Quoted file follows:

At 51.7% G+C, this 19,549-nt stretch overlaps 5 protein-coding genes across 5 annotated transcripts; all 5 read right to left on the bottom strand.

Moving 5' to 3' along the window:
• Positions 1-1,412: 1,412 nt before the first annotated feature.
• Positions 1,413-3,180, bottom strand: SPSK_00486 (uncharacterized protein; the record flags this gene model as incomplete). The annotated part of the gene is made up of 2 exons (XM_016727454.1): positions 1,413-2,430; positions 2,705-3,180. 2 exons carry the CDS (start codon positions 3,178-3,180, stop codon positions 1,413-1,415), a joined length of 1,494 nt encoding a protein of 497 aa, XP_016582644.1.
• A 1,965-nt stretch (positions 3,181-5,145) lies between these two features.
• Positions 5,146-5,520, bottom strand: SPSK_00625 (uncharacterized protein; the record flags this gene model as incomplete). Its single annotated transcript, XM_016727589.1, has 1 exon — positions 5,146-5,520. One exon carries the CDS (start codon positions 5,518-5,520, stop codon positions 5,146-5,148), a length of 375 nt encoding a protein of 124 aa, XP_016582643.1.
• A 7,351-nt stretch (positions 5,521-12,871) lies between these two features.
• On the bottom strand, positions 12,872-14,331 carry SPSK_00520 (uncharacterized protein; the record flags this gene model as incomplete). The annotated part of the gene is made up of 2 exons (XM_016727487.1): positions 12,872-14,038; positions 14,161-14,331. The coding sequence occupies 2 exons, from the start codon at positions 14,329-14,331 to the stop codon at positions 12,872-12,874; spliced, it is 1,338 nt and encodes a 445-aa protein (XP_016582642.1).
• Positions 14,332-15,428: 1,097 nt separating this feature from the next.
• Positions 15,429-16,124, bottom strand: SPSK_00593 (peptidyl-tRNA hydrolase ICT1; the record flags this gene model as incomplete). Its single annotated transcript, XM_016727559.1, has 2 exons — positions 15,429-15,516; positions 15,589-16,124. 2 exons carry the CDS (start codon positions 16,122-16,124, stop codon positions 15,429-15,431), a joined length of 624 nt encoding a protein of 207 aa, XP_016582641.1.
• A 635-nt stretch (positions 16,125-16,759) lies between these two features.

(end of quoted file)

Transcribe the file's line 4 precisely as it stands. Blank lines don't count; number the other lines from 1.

• Positions 1,413-3,180, bottom strand: SPSK_00486 (uncharacterized protein; the record flags this gene model as incomplete). The annotated part of the gene is made up of 2 exons (XM_016727454.1): positions 1,413-2,430; positions 2,705-3,180. 2 exons carry the CDS (start codon positions 3,178-3,180, stop codon positions 1,413-1,415), a joined length of 1,494 nt encoding a protein of 497 aa, XP_016582644.1.